Bill Kazmier, ‘Competitive Squatting Style and Techniques’ from Bill Kazmier, The Squat and Deadlift (Crain Power-Plus, 1981)

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The following extract comes from a fascinating twelve page pamphlet I recently got my hands on. Written by the Strongman and Powerlifter Bill Kazmier, the pamphlet details everything a budding strength enthusiast needs to learn to perform on the platform. Over the next few weeks we’ll be dissecting Kazmier’s advice for the Squat, Deadlift and the Bench Press

In the meantime, do enjoy the Strongman’s general tips and advice for performing the perfect powerlifting squat. As always…Happy Lifting!

To squat with a weight is a simple enough concept, yet there are still many considerations necessary in order to perform with maximum efficiency so gaining maximum poundage. Perhaps the best way to illustrate the practicalities of squatting is to run through, step by step, the execution of a competitive squat making relevant observations and suggestions upon its performance.

Approach the bar with positive thoughts of a successful lift, definitely not a time for doubt.Grip the bar with as narrow a hand spacing as possible, with thumbs around the bar, while still allowing the bar to be carried low without too much discomfort to the shoulders, elbows or wrists.

The position of the bar on the shoulders should be within the International Powerlifting Federation (I.P.F.)rules-no lower than 1’14 inches between the top of the bar and the top of the anterior deltoids. A position in which you should feel stable, should be able to stand sufficiently upright as to satisfy the referees, and one thataffords the best leverage advantage to you body structure. With the correct position you should not be able to round your back during the squat even if you wanted to. Elbows should not be held high but rather forced down so that you can feel contact between tensed tricep and lat. Lighter lifters be aware of the possibility of the elbows touching the thighs whilst in the bottom squat position (an infringement of the rules). Adjust your grip to avoid this if it seems probable.

A solid bar and arm position is important. You should feel like yourself and the bar are one, joined together, and that squatting with it is like squatting with a natural extension of yourself.

Stepping out from the rack and assuming the correct foot stance should be done with as little delay as possible, taking just enough steps to clear the racks and positive adjustments to get the feet set. Keep your attitude positive and confident and look up to the position you decide to focus on to await the referee’s signal.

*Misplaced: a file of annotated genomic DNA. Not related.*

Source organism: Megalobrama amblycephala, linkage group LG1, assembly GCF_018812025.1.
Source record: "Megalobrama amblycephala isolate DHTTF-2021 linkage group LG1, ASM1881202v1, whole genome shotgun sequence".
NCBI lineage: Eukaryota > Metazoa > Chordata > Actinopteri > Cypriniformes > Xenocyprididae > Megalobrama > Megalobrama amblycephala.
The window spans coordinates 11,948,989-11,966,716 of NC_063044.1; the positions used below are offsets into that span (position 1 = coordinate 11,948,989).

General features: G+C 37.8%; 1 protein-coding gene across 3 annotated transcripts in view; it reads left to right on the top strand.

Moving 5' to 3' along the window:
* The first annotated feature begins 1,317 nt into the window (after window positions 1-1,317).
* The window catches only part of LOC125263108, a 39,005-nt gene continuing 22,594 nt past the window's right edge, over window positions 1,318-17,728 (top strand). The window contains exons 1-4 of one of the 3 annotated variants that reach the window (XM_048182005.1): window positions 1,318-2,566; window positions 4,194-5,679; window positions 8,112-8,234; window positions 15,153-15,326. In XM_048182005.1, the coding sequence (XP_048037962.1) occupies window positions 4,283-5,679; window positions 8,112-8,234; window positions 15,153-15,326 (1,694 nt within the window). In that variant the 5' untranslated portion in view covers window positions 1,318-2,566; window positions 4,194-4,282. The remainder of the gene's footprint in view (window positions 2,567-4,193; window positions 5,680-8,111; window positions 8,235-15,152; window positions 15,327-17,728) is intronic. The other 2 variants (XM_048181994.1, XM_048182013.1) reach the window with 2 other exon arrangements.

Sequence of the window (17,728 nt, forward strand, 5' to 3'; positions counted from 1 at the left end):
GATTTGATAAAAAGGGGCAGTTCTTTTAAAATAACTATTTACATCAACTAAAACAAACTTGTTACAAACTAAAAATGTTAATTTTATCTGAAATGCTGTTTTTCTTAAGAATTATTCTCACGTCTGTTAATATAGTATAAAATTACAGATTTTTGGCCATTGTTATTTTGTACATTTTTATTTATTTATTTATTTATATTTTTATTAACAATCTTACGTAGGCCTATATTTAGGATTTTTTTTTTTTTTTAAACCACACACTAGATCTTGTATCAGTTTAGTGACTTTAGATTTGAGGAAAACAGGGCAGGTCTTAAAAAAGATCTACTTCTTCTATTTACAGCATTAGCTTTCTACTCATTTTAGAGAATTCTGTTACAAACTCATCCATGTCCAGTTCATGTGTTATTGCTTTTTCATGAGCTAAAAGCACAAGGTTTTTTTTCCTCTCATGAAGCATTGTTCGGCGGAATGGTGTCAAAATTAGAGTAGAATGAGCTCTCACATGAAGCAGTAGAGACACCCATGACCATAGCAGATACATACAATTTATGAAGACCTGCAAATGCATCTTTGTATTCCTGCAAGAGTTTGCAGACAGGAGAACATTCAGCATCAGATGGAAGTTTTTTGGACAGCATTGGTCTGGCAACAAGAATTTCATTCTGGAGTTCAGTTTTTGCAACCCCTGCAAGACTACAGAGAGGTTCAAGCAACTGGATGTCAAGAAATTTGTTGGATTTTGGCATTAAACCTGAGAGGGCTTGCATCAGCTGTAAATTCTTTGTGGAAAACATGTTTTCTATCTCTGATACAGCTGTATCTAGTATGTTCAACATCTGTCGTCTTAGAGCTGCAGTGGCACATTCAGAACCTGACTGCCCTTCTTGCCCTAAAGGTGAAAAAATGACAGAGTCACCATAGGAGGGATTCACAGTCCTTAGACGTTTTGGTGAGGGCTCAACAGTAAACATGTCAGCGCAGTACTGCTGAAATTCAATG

The foot spacing is dictated by individual structure and leverage. To keep within the limits where all the muscles involved can work best together I would definitely go wider than shoulder width but not excessively wide, with toes pointed slightly outwards.

Inhale deeply before the descent and keep the head forced back slightly throughout. Upon first unlocking the knees for the squat the butt should consciously be pushed backwards. This inclines the trunk forward and helps keep the lower legs in a more upright position.

Going down in the squat should be controlled. To let the tight suit and knee wraps work best for you drop a little faster towards the bottom position and rebound whilst driving strongly with the legs.

It’s important to endeavor to keep the knees as much over the instep as possible. This makes it easier to sink into the break parallel position and lessens the distance the bar travels.

Drive all the way through when coming up with the squat, keeping the lats and arms tenseq under the bar so maintaing solidity and control, gradually exhaling upon completion.

Lock the knees and resume an upright position to receive the referee’s signal for the completion of the liftand to rack the bar.

If you develop a good strict style in training it should follow automatically in meets. Practice makes perfect-developyour squatting “groove” and work at makingit a natural movement for you. Don’t gettoo avaricious in training, seeking those big poundages you are not capable of in strict style. It’s best to train within yourself, de- veloping good rather than bad form withthe confident knowledge that big singleswill be yours at contest time. Finally, cor- rect form is often governed by the tight suit and wraps. Use these in training for at least the last 4 to 8 weeks on the heavy days to condition yourself to the style.

 

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